I have to admit, for having just met someone only a few days before you absorbed the kidding with all the aplomb of a seasoned friend. You know; the type immune to even the harshest of good natured criticism simply because the awareness of your weaknesses in addition to your strengths is what defines you to them. Your wry smile told me that the self inflicted verbal torture you had wrought was understood. Even appreciated.
It never would have occurred to me that someone just met would have an impact on my life. I’m too old for new relationships to develop over any lengths of time. A person gets to the point that your friend’s friends become yours because they’ve invested the time. ‘If you’re good enough to watch my friend’s kids then you’re good enough to watch mine’ sort of thing. That would explain why today is such a painful day for me.
The next time we meet up you’re going to have to tell me all about the big one that got away and the bait you were using. I never did figure out why you chose to cast spinners instead of using the artificial bait we were catching them on. Knowing you were fairly new to the trout fishing I just assumed you didn’t want to bother our fishing to tie the special White River trout rig for you. I know its one of those things best learned on the shore and not from the middle of a flowing river in a tipsy Jon boat, but the call of the trout precluded any bank-side lessons. And catch trout we did, sometimes three at a time and never without the inevitable “It sure feels like a good fish” comments only to arrive boat side where we’d collectively feign disappointment before releasing them. We certainly weren’t bemoaning our fate. As a matter of fact catching fish was more a of side show than a mission. Who can honestly complain about non-stop rainbow action on light tackle in the middle of God’s country?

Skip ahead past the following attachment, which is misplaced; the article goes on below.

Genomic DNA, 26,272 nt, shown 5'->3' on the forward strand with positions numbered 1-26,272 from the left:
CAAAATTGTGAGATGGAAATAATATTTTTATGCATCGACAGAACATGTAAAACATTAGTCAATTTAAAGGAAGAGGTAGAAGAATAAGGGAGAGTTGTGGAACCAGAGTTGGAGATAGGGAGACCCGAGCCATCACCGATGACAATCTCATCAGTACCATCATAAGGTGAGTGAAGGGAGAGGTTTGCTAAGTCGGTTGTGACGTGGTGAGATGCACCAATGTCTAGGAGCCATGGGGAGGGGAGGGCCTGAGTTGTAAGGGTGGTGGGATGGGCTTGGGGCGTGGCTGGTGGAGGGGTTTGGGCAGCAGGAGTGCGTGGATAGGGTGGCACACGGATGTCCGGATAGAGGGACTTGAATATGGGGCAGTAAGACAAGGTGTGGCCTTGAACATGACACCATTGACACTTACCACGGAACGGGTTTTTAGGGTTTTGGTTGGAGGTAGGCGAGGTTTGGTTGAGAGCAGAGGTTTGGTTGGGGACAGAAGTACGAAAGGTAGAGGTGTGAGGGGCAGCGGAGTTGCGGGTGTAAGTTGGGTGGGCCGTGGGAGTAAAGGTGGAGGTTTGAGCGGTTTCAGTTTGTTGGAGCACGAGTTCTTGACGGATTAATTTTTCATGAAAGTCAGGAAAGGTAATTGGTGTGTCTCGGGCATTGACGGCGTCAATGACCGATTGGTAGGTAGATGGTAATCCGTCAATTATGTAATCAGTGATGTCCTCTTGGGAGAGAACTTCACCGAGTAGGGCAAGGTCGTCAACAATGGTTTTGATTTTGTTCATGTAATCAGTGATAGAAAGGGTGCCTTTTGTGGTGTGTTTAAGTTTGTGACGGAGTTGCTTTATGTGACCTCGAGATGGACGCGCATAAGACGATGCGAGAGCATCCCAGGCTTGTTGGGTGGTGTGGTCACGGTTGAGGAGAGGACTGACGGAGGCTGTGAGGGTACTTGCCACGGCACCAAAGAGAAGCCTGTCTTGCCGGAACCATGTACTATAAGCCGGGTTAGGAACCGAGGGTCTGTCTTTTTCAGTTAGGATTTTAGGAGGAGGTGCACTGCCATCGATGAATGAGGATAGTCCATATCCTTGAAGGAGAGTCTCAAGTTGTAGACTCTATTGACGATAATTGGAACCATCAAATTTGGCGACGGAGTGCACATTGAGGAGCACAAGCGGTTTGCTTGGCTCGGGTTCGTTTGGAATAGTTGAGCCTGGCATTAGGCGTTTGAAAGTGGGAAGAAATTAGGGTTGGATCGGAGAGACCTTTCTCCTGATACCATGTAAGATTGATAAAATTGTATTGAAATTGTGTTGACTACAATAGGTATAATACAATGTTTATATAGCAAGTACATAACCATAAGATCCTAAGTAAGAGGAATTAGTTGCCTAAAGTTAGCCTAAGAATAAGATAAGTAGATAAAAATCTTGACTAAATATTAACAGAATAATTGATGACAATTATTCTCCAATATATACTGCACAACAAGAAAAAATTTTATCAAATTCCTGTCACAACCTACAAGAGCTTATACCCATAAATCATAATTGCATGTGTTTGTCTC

It was a gorgeous day, picture perfect by even the standards of Ansel Adams: Crisp temperatures, the start of the fall colors and a bald eagle pair circling overhead. The calming sounds of the river were only interrupted once all day and that was by a screaming F-16 on a training run navigating the valleys at tree top level. Near the end of our adventure I saw you entranced by the scenery and I knew what you were thinking. We all were thinking it. “It just doesn’t get any better than this”.
Chuckles came easily that day; the 28 year old running for town council who’s most notable elected position was ‘Running the church bake sale’. Rob’s instructions to toss in the drag chain only to question after the splash if we’d ensured the rope was tied on. Remind me – is panic the first or worst thing to do? I get confused. You sat bemused through the day and silently tolerated our mindless babbling at nothing in particular. And of course the recollection of your first river trip with Rob and your sole responsibility of manning the anchor. You took that very seriously on your inaugural float and when instructed to toss the anchor you more than complied. You’re supposed to let go of the anchor not follow it into the frigid waters. That dry smile and grin of yours told me it was a lesson learned. And it only reinforced the fact my friends are impeccable judges of character.
I hurt for them today; they’ve lost someone as did your family and anyone like me that had the pleasure of your presence, however brief. I sincerely wanted to follow up on our mutual agreement to fish again. Just three like-minded guys out for a day, away from the women and their honey-dos, the politics and the realities of life. Just fishing.
It was a pleasure making your acquaintance Jeff. Godspeed.
Every man dies. Not every man really lives. ~